Within reaching distance: ‘Ernie’ delivering goods to Amazon staff
Within reaching distance: ‘Ernie’ delivering goods to Amazon staff © Amazon/YouTube

Amazon warehouse workers may soon have new recruits among their ranks: “Bert” and “Ernie”.

Named after the pair of muppets in US educational TV series Sesame Street, Ernie is a system with a robotic arm that delivers containers to staff, reducing strenuous reaching and bending, while Bert is an autonomous mobile robot that can be summoned to carry items.

They underline how the US retail and logistics colossus has taken a head-and-shoulders lead in warehouse automation — a market that is set to almost double by 2025 to $68bn, according to consultancy Interact Analysis.

Analysts say chronic labour shortages and the complexity of ecommerce have accelerated the uptake of automation since the onset of the pandemic, transforming a cost-saving exercise into a critical issue for competitiveness.

Tom Bianculli, chief technology officer of Zebra Technologies — an Illinois-based company that produces wearable computers, rugged scanners and industrial printers for warehouses — says the labour crunch has prompted a shift in thinking in company boardrooms about automation in recent months.

“Automation is not about return on investment, it’s about the continuity of business,” he says, recalling recent conversations with executives. “I can’t realise my revenue unless I close my labour shortage.”

Supply chain managers now have their eyes on maturing technologies to take the pressure off their workforce.

One of those technologies is automated forklift trucks, says Markus Voss, global chief information officer and chief operating officer of DHL Supply Chain, the logistics contracting arm of the international courier group, which is aiming to automate a third of its 20,000 machines globally.

“We have a huge shortage of labour right now in all of our markets,” he says. “I believe this problem is not going to disappear.”

Automated warehouse robots, manufactured by AutoStore © Bloomberg

Adhish Luitel, an analyst at ABI Research, says another area of huge growth is in micro-fulfilment centres that use robots on rails, like those used by online retailer Ocado or AutoStore, its Norwegian competitor, which was recently listed in Oslo.

Supply chain managers are also turning their attention to integrating all the different robotics and automation technologies with data to better predict demand and optimise the use of robots and humans on the most urgent tasks.

To help achieve that aim, Dwight Klappich, an analyst at Gartner, says that customers are likely to encourage a shift towards a common software platform for robots that many vendors can plug into — much as Android became the underlying operating system for many smartphones.

“A lot of smart people are looking at what the robot platform looks like,” he says. “I don’t know what happens here. It depends if one of the big tech companies wants to make a robot operating system.”

But while robots speed goods through warehouses, external problems — such as truck driver shortages — have been putting the logistics industry under strain.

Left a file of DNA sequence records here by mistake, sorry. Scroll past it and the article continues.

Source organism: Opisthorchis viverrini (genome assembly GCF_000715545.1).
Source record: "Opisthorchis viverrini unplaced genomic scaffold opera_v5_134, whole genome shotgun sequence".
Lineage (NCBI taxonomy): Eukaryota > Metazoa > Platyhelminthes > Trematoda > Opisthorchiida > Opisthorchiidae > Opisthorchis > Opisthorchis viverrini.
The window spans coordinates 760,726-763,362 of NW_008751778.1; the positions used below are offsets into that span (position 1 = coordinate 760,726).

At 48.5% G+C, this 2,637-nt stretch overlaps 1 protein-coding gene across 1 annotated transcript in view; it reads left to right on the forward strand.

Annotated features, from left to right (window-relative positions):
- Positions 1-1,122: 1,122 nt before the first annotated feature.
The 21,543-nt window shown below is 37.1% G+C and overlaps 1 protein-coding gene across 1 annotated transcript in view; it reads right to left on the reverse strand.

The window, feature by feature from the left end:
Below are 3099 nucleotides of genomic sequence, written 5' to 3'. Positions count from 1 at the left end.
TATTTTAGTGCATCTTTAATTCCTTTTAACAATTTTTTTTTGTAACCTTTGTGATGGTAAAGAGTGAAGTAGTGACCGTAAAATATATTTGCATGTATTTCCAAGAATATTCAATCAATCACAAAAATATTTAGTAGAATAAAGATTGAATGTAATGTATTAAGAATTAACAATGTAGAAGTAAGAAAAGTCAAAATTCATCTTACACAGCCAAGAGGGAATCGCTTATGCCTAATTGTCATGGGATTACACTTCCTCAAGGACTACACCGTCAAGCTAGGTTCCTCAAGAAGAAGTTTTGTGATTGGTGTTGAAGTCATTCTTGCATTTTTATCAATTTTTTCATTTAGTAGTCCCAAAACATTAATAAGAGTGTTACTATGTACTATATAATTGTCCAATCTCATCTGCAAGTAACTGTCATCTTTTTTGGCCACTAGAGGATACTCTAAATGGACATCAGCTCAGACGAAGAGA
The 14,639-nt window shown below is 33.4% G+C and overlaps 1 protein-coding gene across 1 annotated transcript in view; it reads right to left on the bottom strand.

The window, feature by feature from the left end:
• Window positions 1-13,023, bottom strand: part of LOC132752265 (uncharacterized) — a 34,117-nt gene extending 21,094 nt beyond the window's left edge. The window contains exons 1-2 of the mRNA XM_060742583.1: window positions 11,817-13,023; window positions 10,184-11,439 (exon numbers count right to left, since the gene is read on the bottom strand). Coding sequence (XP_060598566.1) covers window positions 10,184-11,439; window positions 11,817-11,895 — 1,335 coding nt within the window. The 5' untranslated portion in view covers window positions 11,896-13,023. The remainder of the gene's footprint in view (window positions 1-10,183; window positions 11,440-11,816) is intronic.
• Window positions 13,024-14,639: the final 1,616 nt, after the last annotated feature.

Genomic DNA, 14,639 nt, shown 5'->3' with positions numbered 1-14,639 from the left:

With self-driving lorries still years away, an essential factor in making sure that automation is productive is pairing warehouse automation with other links in the supply chain.

Thomas Evans, Honeywell Robotics’ chief technology officer, says technologies such as 5G, connected cities and vehicle-to-vehicle communications could help “orchestrate” the higher throughput of automated warehouses with the arrival of trucks to bring and take the goods away.

However, despite this excitement about deploying robots, there are other barriers to progress.

For one, the sector is, by and large, stuck in the Victorian era with an estimated three-quarters of warehouses worldwide having no automation at all because large conveyor belts and fixed infrastructure proved too expensive.

Robots can be much cheaper, but Rueben Scriven, senior analyst at Interact Analysis, points out that Amazon’s purchase of Kiva Systems in 2012 shook the market — because the Massachusetts-based group stopped selling its robots to new customers or servicing those already in operation.

“Many fear that a large company like Amazon could acquire a mobile robot company, making customers a little hesitant to invest whilst the market is in such a nascent state,” he says.

The sheer velocity of growth in ecommerce has also given retailers
little downtime to integrate new systems into their facilities, says Evans.

Joe Daft, head of robotics at Wise Robotics, a British manufacturer targeting smaller businesses, says the view that automation is priced prohibitively remains an obstacle.

“It’s a mindset thing,” he says, adding that business owners are intimidated at the prospect of automation. “There isn’t a single company who knows what they want.”

But he believes the pandemic has spurred change. “Over the past 18 months, I’ve seen a generational change at [smaller businesses],” he says.

That tailwind comes at a time when few predict any let-up in the labour pressures that are driving automation.

Ageing populations in advanced economies, tighter immigration rules, growing demand for flexible working arrangements, and the march of the on-demand economy all make it hard to see how worker shortages will ease off.

“Covid put a spike in it — the genie in the bottle is not going back any time soon,” says Rick Faulk, chief executive of Massachusetts-based Locus Robotics, which makes robots that bring and take goods away from people and plans an initial public offering in the next 12 to 18 months. “The gig economy is sucking labour out of the logistics business.”

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